Whenever we discuss the need for Data Governance, one area that rightly receives significant attention is to start explicitly identifying those stakeholders who need to be more formally accountable for the organisation’s data. The roles and responsibilities of “Data Owner” and “Data Steward” are debated, and Steering Committees, Information Boards and other collective groups are eventually formed which bring the participants together on an ongoing basis.
With a fair following wind, people will start talking to each other for a change and data will be the topic of conversation. If you’re really lucky, everyone might start playing nicely in the sandpit and you might actually get some positive action.
So far, so egalitarian. However, this collective, co-operative approach is not without its challenges. I’ve worked with several organisations that have started out on a path towards more formal Data Governance but have failed to get beyond the “talking shop” stage. They’ve established working parties to focus on data quality issues, they’ve agreed formal Data Principles that define the expectations, and some groups have even put in place monitoring, measurement and cleansing services to correct “bad” data. Yet somehow the overall result is that nothing much actually changes and that “Data Governance” is ultimately seen as delivering little real value. (If things go really badly, then behaviours of distrust, protectionism, and entrenchment across territorial boundaries can even become reinforced).
Not so when I was working on a major data and analytics project with my colleagues in Germany a while back.
The project had solid foundations. The overall benefits case was strong, the investment had been approved, there was clear focus on the data rather than the technology, we had trialed the solution within our UK business operations and there was already active and willing participation from the leaders of each business line. To this point, the initiative had progressed to investment approval stage through collaboration and consensus and I was expecting this to continue as the decision-making approach for the project proper. However, when I brought everyone together to confirm their roles within the collective Governance model, the project sponsor (Projektsführer) asked the room “Who is the Highlander?” (Imagine this spoken with a thick German accent for best effect…)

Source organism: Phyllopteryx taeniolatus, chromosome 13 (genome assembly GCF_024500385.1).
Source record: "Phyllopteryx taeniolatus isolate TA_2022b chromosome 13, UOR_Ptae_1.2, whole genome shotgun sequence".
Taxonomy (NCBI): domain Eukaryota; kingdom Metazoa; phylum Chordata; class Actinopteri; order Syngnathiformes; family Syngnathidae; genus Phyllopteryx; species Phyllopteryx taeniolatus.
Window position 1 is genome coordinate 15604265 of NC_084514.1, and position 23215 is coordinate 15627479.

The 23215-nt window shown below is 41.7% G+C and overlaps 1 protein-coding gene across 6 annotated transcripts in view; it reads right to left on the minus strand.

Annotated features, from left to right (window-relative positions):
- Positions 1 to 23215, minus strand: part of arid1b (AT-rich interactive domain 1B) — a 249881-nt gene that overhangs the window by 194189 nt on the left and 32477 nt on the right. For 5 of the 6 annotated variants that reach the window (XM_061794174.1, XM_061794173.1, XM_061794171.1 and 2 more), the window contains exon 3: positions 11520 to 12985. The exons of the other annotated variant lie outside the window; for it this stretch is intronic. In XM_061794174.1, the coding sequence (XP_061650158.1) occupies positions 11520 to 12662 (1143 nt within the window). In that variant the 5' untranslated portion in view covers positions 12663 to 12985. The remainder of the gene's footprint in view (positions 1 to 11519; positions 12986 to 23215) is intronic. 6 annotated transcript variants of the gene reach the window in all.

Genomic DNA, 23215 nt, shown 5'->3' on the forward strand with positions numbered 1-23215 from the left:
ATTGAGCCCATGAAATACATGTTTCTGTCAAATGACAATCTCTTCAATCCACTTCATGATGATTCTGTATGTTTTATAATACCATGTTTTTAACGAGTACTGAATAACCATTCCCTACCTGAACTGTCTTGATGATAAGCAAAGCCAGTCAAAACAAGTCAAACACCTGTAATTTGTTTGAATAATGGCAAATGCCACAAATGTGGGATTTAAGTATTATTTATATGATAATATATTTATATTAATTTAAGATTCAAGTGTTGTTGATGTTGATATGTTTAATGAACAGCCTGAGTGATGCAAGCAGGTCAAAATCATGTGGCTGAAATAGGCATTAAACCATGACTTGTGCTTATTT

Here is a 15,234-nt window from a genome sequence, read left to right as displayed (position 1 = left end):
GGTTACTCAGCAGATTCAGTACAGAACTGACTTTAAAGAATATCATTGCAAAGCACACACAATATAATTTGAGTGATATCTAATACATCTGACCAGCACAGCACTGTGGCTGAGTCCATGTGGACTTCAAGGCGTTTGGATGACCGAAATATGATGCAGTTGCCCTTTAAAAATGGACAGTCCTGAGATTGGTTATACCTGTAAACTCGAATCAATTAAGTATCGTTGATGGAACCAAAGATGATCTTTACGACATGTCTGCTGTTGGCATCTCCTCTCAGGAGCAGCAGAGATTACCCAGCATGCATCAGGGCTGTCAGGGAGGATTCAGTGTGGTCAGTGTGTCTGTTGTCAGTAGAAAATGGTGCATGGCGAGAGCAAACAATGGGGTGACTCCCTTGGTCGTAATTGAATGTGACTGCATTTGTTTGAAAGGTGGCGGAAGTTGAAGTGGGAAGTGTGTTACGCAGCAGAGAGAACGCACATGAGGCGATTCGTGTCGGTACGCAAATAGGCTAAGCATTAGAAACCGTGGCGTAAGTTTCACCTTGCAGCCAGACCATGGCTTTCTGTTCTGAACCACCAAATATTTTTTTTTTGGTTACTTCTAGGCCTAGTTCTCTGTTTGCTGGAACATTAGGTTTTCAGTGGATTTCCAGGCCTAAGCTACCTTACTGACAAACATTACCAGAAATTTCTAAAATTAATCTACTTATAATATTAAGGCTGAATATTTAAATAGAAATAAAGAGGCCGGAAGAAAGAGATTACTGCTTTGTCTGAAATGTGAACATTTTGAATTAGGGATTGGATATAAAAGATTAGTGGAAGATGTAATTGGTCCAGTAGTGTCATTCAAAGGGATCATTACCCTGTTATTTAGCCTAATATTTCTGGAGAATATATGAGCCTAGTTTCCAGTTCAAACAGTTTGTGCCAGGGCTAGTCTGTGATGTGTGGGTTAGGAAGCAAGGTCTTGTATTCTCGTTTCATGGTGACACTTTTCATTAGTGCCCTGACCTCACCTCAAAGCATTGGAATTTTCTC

At first, I thought this was a Teutonic joke at my expense – as the token “Ausländer” on the project and a proud Scotsman, we’d already exchanged plenty of jokes about kilts, bagpipes, haggis and whisky. But my amusement (and slight bemusement) wasn’t shared by the rest of the group, who were clearly treating this as a serious question. What the heck was going on?!
The next part of the conversation went something like this:
Projektsführer: “Ach so. You have seen ze film, ‘Ze Highlander’ ja? Mit Christopher Lambert und Sean Connery?”
Me: “Ummm, yes….”
PF: “Zere can be only vun.”
Me: “Errrr. Pardon?”
PF: “There can be only one. In ze film, ze immortals all die until zere is only one left, und ze Highlander is ze one who gets all their power. So for our data project, who is the Highlander? Who is ze person that we all trust to make it work?”
And then the penny dropped. Somewhat bizarrely, my German colleagues had established a common metaphor for their Governance model, based on a poor-quality but highly entertaining science fiction from the 1980’s in which a French actor plays the Scottish hero and a world-famous Scottish actor plays a Egyptian swordsman working for the King of Spain. (http://en.wikipedia.org/wiki/Highlander_(film) and http://www.imdb.com/title/tt0091203/ )
By asking “Who is the Highlander”, everyone in the room (except me) knew implicitly what was expected – that whoever was assigned the role of leading the whole initiative would be granted the authority to act on everyone’s behalf, but would be ultimately answerable to the whole group. They would be need drive the whole process, facilitate and arbitrate, and have to ensure that everything came together and be held totally accountable for achieving a successful outcome. The German approach to Governance requires strong leadership from a committed individual, as well as active and willing participation from the wider stakeholder community.